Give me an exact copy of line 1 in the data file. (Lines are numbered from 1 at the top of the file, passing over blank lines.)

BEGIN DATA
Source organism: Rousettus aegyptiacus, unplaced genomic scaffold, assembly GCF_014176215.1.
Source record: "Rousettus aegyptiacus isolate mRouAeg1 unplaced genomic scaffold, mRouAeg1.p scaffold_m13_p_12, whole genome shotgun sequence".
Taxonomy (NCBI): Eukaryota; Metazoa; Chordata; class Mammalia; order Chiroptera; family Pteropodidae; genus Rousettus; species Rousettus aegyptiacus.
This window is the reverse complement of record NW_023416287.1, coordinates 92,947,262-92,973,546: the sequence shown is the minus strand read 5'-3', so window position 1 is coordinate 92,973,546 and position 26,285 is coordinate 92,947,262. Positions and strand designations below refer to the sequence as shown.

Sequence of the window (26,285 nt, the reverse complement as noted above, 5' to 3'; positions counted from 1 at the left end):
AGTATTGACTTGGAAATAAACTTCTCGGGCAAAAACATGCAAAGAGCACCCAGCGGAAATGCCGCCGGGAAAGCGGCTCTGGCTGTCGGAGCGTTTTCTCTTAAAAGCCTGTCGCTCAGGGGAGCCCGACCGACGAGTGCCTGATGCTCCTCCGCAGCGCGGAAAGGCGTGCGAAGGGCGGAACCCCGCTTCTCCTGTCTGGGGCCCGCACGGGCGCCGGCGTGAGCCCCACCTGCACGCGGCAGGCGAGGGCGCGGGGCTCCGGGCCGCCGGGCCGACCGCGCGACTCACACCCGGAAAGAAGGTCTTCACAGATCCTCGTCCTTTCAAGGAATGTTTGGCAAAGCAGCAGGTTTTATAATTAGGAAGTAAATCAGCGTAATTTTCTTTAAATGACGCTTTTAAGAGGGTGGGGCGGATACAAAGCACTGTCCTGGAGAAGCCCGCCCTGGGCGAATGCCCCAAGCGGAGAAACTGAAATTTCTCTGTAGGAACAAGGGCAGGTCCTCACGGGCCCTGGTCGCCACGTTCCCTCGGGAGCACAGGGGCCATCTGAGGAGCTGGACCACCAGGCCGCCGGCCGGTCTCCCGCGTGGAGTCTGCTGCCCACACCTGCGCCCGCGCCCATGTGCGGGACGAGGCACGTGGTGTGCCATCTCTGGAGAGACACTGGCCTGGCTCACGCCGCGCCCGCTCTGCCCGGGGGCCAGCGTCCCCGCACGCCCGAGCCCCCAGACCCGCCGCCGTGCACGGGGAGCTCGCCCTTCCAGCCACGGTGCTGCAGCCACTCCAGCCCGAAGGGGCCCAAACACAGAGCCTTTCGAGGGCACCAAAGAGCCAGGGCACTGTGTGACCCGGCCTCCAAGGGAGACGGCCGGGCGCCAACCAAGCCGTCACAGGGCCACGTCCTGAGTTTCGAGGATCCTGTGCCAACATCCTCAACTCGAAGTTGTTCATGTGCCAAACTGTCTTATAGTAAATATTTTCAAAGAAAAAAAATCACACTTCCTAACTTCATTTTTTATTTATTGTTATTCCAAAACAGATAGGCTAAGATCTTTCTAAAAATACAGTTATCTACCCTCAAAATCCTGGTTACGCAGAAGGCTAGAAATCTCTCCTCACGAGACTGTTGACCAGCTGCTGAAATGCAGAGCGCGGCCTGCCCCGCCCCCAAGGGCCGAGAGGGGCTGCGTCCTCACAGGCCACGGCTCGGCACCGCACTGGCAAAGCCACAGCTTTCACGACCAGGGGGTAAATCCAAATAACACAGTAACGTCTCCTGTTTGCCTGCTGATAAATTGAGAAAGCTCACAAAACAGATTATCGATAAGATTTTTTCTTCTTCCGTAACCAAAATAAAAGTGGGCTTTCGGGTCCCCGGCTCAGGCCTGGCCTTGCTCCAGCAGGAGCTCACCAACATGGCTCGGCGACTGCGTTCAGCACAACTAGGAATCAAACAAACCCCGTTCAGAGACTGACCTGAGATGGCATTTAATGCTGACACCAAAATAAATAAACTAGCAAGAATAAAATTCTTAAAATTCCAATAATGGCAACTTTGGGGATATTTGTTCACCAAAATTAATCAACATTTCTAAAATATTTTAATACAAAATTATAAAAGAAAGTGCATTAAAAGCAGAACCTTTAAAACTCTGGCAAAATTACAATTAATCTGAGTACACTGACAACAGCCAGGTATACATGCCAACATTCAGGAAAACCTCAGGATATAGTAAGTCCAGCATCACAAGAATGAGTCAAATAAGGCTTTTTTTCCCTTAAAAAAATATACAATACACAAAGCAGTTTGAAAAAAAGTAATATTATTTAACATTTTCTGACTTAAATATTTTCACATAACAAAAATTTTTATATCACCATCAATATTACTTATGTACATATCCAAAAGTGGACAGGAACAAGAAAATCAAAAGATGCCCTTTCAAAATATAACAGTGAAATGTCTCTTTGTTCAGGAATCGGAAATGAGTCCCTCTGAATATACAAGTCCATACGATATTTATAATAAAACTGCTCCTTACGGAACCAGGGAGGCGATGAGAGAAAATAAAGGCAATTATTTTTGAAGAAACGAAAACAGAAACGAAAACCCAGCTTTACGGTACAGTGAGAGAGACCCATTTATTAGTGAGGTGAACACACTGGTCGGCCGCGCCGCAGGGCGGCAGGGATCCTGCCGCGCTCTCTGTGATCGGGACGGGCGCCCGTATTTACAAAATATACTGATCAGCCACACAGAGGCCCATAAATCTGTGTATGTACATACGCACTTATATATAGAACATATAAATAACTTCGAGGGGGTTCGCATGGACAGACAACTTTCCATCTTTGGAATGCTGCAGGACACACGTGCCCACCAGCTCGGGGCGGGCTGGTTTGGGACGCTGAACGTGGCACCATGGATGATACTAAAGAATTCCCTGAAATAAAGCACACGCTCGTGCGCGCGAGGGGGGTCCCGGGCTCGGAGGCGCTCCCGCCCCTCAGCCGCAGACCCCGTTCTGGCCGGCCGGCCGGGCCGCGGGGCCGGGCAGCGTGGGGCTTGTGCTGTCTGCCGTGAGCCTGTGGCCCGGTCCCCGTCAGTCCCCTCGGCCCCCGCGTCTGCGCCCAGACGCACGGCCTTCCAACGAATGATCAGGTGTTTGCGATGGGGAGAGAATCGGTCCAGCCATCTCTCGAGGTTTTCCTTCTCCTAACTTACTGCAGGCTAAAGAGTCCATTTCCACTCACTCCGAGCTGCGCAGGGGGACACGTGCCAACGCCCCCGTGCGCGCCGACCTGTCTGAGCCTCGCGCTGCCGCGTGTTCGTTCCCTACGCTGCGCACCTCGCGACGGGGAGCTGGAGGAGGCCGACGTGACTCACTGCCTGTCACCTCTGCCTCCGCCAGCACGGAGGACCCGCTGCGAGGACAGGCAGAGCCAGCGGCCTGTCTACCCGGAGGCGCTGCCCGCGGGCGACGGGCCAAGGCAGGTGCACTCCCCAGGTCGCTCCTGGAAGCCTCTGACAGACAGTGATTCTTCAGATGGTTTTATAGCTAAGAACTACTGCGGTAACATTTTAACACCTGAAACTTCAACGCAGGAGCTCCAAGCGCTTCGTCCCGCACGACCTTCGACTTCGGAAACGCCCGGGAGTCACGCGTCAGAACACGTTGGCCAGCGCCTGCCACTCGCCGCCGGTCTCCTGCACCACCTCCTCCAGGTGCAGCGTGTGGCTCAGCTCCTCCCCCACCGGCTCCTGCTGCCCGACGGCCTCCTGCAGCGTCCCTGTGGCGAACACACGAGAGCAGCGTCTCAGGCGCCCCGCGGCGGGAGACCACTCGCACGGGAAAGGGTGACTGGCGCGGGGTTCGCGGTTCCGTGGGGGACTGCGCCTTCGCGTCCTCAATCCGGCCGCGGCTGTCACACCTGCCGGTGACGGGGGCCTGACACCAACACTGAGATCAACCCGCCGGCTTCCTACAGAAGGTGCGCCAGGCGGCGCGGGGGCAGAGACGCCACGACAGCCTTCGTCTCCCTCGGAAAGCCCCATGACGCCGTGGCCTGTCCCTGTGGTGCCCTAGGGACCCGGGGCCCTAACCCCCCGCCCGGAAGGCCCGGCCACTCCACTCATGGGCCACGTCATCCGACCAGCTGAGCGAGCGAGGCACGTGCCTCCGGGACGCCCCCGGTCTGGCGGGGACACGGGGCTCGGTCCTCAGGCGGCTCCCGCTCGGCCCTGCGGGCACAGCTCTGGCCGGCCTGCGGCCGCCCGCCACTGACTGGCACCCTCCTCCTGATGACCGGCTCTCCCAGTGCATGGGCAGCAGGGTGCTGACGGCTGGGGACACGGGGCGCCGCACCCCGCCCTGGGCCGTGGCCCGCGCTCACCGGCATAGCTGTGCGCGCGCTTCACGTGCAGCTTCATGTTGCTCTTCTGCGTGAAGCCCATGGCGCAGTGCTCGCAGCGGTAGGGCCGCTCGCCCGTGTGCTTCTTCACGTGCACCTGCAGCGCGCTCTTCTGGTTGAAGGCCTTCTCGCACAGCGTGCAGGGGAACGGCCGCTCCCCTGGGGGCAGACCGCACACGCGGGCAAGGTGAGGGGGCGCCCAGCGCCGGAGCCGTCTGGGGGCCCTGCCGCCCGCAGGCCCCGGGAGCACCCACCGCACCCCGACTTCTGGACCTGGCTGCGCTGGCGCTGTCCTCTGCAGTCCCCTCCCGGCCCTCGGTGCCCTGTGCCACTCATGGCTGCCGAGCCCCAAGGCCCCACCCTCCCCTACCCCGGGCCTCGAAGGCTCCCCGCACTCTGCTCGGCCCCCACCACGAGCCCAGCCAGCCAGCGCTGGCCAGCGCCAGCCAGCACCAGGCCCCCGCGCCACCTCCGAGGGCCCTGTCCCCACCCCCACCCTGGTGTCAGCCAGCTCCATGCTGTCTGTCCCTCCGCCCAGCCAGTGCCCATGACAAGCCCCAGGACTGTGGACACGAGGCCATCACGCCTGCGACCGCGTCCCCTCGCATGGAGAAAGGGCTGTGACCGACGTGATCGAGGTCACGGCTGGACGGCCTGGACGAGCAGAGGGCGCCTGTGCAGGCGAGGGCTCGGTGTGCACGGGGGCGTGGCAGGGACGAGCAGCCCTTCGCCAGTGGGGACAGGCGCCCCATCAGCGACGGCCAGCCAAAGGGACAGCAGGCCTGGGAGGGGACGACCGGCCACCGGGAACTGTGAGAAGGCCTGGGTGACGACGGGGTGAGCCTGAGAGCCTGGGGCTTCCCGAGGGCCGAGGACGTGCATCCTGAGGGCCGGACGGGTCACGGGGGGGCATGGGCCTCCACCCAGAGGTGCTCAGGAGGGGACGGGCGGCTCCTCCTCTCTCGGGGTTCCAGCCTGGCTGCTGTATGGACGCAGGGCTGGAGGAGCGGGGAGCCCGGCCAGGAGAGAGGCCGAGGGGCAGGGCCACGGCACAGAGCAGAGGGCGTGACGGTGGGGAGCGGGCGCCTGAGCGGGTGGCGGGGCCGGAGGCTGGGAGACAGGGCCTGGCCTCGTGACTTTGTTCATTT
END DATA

Source organism: Rousettus aegyptiacus, unplaced genomic scaffold, assembly GCF_014176215.1.